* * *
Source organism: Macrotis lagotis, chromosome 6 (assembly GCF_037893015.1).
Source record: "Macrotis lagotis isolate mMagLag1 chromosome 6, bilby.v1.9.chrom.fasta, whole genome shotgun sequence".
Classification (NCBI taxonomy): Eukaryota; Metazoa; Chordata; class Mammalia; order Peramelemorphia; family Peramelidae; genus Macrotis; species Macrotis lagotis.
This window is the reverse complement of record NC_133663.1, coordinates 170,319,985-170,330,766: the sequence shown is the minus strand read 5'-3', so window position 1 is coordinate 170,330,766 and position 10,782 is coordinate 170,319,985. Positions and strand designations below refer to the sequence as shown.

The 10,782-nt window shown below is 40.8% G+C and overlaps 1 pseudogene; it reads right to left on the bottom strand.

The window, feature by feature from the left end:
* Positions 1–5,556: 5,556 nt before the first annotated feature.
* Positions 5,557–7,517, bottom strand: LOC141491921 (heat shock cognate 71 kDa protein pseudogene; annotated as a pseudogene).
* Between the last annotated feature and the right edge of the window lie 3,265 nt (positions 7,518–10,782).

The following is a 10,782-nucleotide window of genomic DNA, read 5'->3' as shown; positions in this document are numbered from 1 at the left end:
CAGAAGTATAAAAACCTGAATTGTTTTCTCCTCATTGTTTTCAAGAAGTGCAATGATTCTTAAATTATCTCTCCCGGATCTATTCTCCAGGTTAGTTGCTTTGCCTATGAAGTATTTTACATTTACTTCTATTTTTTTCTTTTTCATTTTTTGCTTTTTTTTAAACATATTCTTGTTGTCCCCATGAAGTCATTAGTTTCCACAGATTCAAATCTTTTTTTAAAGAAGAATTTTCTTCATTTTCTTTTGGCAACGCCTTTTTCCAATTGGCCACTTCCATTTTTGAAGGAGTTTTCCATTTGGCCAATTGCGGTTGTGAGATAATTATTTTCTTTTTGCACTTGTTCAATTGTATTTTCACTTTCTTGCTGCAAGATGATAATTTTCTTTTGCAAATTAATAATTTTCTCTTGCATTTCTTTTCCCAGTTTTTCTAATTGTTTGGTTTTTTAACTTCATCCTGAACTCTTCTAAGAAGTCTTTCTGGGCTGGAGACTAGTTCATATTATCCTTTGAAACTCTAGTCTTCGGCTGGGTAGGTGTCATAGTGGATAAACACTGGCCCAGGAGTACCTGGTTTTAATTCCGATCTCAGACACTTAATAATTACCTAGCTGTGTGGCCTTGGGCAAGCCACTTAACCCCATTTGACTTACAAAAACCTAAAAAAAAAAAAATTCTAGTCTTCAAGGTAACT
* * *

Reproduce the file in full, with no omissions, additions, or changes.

Source organism: Macrotis lagotis, chromosome 6 (assembly GCF_037893015.1).
Source record: "Macrotis lagotis isolate mMagLag1 chromosome 6, bilby.v1.9.chrom.fasta, whole genome shotgun sequence".
Classification (NCBI taxonomy): Eukaryota; Metazoa; Chordata; class Mammalia; order Peramelemorphia; family Peramelidae; genus Macrotis; species Macrotis lagotis.
This window is the reverse complement of record NC_133663.1, coordinates 170,319,985-170,330,766: the sequence shown is the minus strand read 5'-3', so window position 1 is coordinate 170,330,766 and position 10,782 is coordinate 170,319,985. Positions and strand designations below refer to the sequence as shown.

The 10,782-nt window shown below is 40.8% G+C and overlaps 1 pseudogene; it reads right to left on the bottom strand.

The window, feature by feature from the left end:
* Positions 1–5,556: 5,556 nt before the first annotated feature.
* Positions 5,557–7,517, bottom strand: LOC141491921 (heat shock cognate 71 kDa protein pseudogene; annotated as a pseudogene).
* Between the last annotated feature and the right edge of the window lie 3,265 nt (positions 7,518–10,782).

The following is a 10,782-nucleotide window of genomic DNA, read 5'->3' as shown; positions in this document are numbered from 1 at the left end:
CAGAAGTATAAAAACCTGAATTGTTTTCTCCTCATTGTTTTCAAGAAGTGCAATGATTCTTAAATTATCTCTCCCGGATCTATTCTCCAGGTTAGTTGCTTTGCCTATGAAGTATTTTACATTTACTTCTATTTTTTTCTTTTTCATTTTTTGCTTTTTTTTAAACATATTCTTGTTGTCCCCATGAAGTCATTAGTTTCCACAGATTCAAATCTTTTTTTAAAGAAGAATTTTCTTCATTTTCTTTTGGCAACGCCTTTTTCCAATTGGCCACTTCCATTTTTGAAGGAGTTTTCCATTTGGCCAATTGCGGTTGTGAGATAATTATTTTCTTTTTGCACTTGTTCAATTGTATTTTCACTTTCTTGCTGCAAGATGATAATTTTCTTTTGCAAATTAATAATTTTCTCTTGCATTTCTTTTCCCAGTTTTTCTAATTGTTTGGTTTTTTAACTTCATCCTGAACTCTTCTAAGAAGTCTTTCTGGGCTGGAGACTAGTTCATATTATCCTTTGAAACTCTAGTCTTCGGCTGGGTAGGTGTCATAGTGGATAAACACTGGCCCAGGAGTACCTGGTTTTAATTCCGATCTCAGACACTTAATAATTACCTAGCTGTGTGGCCTTGGGCAAGCCACTTAACCCCATTTGACTTACAAAAACCTAAAAAAAAAAAAATTCTAGTCTTCAAGGTAACT